The Court of Appeals reversed and upheld the COA.33×33. Save Am.’s Clocks, 124 N.E.3d at 193. Writing for the majority, Judge Garcia34×34. Judge Garcia was joined by Judges Stein, Fahey, and Feinman. Chief Judge DiFiore took no part in the decision. first agreed with the LPC’s interpretation that the Landmarks Law does not mandate ongoing public access for interior landmarks.35×35. Save Am.’s Clocks, 124 N.E.3d at 196–97. He pointed to state precedent that identified public access as merely a “jurisdictional predicate” for designation rather than a requirement for future use.36×36. Id. at 196 (quoting Teachers Ins. & Annuity Ass’n of Am. v. City of New York, 623 N.E.2d 526, 528 (N.Y. 1993)); see id. at 197. Judge Garcia then noted that the law allows issuance of a COA for changes as drastic as complete demolition.37×37. Id. at 197. The LPC thus had a rational basis for approving the privatization of the clocktower suite.38×38. Id.

Second, the court found that the electrification of the clock effectuated the statutory purpose and was therefore similarly rational.39×39. Id. The developer’s proposal included plans to preserve the exterior clock face, and LPC determined that the modernization of the interior mechanism would preserve it.40×40. Id. The court then addressed the error of law argument and found there was insufficient evidence to sustain the charge because the Agency did not invoke the general counsel’s remarks as grounds for its decision to approve the COA.41×41. Id. at 197–98. Judge Garcia concluded by emphasizing the “broad discretion” that the Landmarks Law conveys to the LPC and the deference owed by the court to the Agency’s judgment.42×42. Id. at 198.

Judge Rivera dissented.43×43. Judge Rivera was joined by Judge Wilson. She argued that the alterations approved in the COA amounted to a “de facto rescission” of the building’s landmark status44×44. Save Am.’s Clocks, 124 N.E.3d at 199 (Rivera, J., dissenting). and the LPC thus failed to comply with the appropriate procedural steps.45×45. Id. at 200. Judge Rivera disagreed with the statutory interpretation of the Landmarks Law and the relevant precedent, arguing that the statute’s plain language and purpose both require continued public access as a condition of an interior landmark.46×46. Id. at 205–06. She also discussed the public policy behind the Landmarks Law, connecting the issue of access to the public’s overall welfare.47×47. Id. at 206. Regarding the electrification of the clock, Judge Rivera characterized the change as “the destruction of an essential characteristic,” meaning the LPC’s issuance of the COA undermined the initial purpose of designating it a landmark and thus lacked a rational basis.48×48. Id. at 207. Throughout the opinion, she stressed the cultural loss at stake in the case, putting forth the normative claim that landmarks “embody[ing] the spirit of the City should be preserved even when commercial interests seek their destruction.”49×49. Id. at 209.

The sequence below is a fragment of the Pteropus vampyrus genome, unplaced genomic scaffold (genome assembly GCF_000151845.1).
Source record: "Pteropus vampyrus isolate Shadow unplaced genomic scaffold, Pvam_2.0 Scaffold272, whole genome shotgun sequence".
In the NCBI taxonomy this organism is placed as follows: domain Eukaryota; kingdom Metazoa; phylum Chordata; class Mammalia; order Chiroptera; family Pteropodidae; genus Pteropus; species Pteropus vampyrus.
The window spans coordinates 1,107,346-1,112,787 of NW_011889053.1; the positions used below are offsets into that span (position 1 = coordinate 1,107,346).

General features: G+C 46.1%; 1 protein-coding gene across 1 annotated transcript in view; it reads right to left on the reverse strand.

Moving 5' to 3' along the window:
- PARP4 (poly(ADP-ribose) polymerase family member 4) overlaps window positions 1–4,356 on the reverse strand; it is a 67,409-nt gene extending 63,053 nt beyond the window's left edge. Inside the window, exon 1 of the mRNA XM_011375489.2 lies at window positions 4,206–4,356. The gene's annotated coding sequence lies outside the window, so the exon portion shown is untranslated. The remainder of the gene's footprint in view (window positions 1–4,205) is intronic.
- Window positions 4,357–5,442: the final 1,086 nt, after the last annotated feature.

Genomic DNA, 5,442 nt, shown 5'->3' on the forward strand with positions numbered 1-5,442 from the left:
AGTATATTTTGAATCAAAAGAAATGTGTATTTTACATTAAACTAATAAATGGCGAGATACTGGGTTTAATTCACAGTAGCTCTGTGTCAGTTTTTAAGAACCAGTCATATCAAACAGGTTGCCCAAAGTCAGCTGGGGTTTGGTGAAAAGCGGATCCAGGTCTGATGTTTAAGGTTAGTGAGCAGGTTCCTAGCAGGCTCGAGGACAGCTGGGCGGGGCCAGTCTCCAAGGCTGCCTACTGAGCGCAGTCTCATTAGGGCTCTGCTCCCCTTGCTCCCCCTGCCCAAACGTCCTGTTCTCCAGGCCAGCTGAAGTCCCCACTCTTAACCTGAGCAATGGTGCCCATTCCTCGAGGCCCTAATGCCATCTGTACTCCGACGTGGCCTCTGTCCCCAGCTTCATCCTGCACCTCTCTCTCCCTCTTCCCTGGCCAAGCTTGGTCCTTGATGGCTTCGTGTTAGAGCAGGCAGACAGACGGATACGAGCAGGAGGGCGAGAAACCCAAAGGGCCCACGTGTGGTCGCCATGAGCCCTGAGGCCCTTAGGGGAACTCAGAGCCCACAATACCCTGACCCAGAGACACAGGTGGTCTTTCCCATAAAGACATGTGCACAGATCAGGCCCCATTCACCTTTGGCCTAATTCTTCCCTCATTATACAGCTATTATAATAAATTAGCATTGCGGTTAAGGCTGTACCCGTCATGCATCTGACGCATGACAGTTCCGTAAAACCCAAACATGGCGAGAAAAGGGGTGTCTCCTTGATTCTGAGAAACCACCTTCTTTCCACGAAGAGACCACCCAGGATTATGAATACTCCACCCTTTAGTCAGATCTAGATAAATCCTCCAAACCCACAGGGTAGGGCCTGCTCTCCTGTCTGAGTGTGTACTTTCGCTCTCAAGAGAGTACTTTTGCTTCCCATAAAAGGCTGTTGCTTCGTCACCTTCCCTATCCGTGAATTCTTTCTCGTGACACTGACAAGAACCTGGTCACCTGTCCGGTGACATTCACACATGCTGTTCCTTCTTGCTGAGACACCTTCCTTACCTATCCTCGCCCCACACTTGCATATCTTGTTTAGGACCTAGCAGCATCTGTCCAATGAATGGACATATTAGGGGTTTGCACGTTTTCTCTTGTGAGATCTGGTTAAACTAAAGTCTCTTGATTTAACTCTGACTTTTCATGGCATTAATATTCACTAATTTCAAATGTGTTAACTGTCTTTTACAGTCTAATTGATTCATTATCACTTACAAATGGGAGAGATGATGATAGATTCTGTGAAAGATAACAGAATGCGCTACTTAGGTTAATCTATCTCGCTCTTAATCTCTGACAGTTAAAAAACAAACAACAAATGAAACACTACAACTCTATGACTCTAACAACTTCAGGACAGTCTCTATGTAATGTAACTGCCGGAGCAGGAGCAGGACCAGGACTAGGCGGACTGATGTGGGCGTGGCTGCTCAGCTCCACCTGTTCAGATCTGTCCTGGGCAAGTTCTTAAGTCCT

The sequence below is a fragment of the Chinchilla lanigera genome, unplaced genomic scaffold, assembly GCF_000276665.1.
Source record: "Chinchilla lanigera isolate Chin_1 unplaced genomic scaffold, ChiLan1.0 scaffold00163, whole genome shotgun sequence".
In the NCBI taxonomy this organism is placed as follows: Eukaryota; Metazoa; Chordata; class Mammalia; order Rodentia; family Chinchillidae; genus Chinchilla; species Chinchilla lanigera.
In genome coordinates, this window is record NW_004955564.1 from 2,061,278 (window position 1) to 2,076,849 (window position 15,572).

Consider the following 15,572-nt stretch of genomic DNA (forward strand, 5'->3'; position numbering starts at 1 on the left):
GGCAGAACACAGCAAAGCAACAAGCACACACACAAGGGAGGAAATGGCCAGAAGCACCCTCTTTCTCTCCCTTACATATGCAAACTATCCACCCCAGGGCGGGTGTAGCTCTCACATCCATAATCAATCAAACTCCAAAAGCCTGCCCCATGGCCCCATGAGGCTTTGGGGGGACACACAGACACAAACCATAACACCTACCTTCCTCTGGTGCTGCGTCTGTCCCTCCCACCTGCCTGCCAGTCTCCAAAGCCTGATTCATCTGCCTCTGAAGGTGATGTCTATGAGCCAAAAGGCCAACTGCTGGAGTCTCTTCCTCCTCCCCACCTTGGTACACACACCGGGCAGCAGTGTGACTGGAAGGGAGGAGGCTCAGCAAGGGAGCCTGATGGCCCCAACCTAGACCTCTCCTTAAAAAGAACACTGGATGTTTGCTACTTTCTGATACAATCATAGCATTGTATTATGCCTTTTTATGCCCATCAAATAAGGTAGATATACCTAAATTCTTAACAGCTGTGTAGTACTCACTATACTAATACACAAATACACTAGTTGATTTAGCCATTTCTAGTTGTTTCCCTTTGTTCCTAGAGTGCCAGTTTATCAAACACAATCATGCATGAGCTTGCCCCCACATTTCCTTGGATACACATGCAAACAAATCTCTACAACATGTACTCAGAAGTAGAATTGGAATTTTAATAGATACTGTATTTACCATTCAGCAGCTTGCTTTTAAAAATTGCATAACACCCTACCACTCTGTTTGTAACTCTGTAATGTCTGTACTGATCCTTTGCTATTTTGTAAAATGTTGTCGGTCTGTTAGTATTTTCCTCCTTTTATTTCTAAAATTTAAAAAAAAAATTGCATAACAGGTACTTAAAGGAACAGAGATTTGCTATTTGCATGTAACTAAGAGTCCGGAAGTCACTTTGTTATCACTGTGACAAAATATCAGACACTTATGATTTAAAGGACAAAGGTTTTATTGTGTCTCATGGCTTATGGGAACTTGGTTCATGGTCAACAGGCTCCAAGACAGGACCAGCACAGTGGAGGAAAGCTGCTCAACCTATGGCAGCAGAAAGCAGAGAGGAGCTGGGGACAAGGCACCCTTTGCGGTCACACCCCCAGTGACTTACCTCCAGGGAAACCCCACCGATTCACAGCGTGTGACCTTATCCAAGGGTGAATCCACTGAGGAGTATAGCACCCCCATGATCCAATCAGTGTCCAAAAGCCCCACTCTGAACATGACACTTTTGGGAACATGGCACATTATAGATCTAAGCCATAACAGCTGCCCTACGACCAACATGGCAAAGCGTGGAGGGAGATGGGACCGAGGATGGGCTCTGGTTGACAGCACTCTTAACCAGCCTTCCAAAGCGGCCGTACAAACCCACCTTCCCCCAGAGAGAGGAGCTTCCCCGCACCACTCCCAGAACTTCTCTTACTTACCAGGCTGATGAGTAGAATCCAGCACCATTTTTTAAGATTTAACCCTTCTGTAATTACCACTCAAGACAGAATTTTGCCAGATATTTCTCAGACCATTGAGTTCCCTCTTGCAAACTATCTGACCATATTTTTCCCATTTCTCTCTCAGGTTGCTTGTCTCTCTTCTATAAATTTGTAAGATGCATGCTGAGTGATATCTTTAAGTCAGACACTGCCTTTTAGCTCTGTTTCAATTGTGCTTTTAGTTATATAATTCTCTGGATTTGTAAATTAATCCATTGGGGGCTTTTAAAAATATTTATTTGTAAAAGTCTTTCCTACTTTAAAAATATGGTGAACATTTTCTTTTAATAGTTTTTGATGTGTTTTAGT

The Court of Appeals analyzed Save America’s Clocks as a case about statutory authority and agency discretion, so it did not reach the underlying constitutional question of whether mandating public access to interior landmarks would be a taking under the Fifth Amendment. This approach is wholly consistent with the well-established principle that judges should avoid unnecessary constitutional issues and decide only the case before them. But the field of landmark preservation calls for constitutional clarity. Before Penn Central, agencies rarely enforced exterior-landmark preservation laws, in part because of profound uncertainty cast by the Takings Clause. Interior landmarks today are in a similarly uncertain position, as questions of preservation and access have never come before the Supreme Court. The facts of Save America’s Clocks — particularly the timing of the acquisition — created a potential opportunity for the Court of Appeals to work through a takings analysis and consider the public’s interest in the clock. The court’s silence on this constitutional question leaves publicly accessible interior landmarks at risk of privatization, which would remove them from the cultural fabric of New York.